We live in an imperfect world, with imperfect characters to match. Our imperfections should not keep us from dreaming of better things, or even from trying, within our limits, to be better stewards of the soil, and more ardent strivers after beauty and a responsible serenity. ~Jane Kenyon from “In the Garden of My Dreams”
And this is my prayer: that your love may abound more and more in knowledge and depth of insight, so that you may be able to discern what is best and may be pure and blameless for the day of Christ, filled with the fruit of righteousness that comes through Jesus Christ—to the glory and praise of God. Philippians 1: 9-11
O Holy Father, I will be a child of peace and purity For well I know Thy Hand will bless the seeker after righteousness ~Shaker Hymn
The beauty of peace and purity is right outside my back door, in a misty dawn moment of drizzle-sprinkled flowers. They heal me after an imperfect yesterday and an imperfect night’s sleep and prepare me for another imperfect day today.
Today I will strive to be a steward for a garden of righteousness and serenity, aiding their growth and helping them flourish despite my flaws and failings.
I can never do it perfectly but am not giving up, as His hand blesses my seeking and my efforts.
Yet you, LORD, are our Father. We are the clay, you are the potter; we are all the work of your hand. Isaiah 64:8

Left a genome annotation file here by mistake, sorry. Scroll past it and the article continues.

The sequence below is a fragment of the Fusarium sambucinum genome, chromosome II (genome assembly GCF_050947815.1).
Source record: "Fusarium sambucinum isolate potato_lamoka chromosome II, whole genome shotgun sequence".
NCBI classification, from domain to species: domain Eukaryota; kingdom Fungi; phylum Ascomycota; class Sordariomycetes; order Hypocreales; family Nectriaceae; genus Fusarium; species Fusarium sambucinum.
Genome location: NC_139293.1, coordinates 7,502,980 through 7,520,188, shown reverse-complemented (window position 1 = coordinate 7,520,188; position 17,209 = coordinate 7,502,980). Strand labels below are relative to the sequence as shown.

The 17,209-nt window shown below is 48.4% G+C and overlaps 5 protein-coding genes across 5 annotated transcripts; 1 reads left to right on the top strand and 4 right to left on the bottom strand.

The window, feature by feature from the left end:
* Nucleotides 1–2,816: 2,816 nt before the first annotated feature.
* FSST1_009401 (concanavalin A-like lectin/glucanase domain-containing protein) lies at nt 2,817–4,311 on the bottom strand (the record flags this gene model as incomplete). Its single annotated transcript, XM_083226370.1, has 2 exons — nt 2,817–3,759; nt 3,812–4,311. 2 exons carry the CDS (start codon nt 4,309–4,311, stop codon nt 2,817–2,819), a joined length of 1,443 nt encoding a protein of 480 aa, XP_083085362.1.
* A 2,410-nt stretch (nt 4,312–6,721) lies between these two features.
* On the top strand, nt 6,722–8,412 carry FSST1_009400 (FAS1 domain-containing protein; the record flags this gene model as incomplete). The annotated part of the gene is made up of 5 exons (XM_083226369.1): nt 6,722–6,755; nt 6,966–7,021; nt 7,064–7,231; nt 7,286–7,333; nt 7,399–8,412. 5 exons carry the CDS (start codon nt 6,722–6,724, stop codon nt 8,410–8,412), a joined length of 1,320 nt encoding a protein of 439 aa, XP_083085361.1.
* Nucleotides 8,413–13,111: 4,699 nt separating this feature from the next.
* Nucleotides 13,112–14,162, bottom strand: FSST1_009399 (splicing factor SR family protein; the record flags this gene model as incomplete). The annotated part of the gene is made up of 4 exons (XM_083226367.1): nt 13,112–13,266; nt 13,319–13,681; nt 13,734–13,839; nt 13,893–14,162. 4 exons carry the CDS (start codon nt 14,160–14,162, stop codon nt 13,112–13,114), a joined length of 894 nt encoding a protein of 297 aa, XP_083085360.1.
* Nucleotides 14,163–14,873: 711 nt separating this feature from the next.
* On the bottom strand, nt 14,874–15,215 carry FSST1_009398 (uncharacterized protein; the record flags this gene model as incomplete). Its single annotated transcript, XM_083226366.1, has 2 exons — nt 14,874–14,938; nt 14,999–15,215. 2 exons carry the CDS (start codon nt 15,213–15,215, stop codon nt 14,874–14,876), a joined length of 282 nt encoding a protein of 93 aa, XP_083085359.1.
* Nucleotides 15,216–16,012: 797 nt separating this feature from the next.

So I went down to the potter’s house, and I saw him working at the wheel.4 But the pot he was shaping from the clay was marred in his hands; so the potter formed it into another pot, shaping it as seemed best to him. Jeremiah 18:3-4
The best pottery is never perfect, becoming an original handmade and unique piece, infused with the potter’s eye and energy, the pressure of fingers and palm, a design coming from the heart of the potter.
I had the joy this morning of virtually revisiting a special place in Japan that is a potter’s paradise, Mashiko village, thanks to a website by artist and art teacher Bette Vander Haak. The Vander Haaks took us there in 2012, and I was too overwhelmed by so many choices and pieces that I could not decide on a single one to bring home. Thankfully, Brian and Bette have picked out pieces for us over the years, such as our fruit bowl, that are so much a part of our household, that I forget they came from the hands of an artist half-way around the world.
We are the clay formed and shaped to become something that has a purpose and plan, and even with imperfections, we are something incredibly beautiful. As the work of hands that make no mistake, we know there is good reason for our flaws.
“Our life is a faint tracing on the surface of mystery, like the idle curved tunnels of leaf miners on the face of a leaf. We must somehow take a wider view, look at the whole landscape, really see it, and describe what’s going on here. Then we can at least wail the right question into the swaddling band of darkness, or, if it comes to that, choir the proper praise.” ~Annie Dillard from Pilgrim at Tinker Creek
We were meant to be more than mere blemish, more than a sullied spot or gaping hole on the surface, imperfect and inconvenient.
We were created as air and water and flesh and bones, from the covering of skin to our deeper darkened cavities that fill and empty.
We were created out of Word and Silence.
We were created to weep and praise, praise and weep.
We were meant to be mystery, perfect in our imperfection. Blemish made beautiful.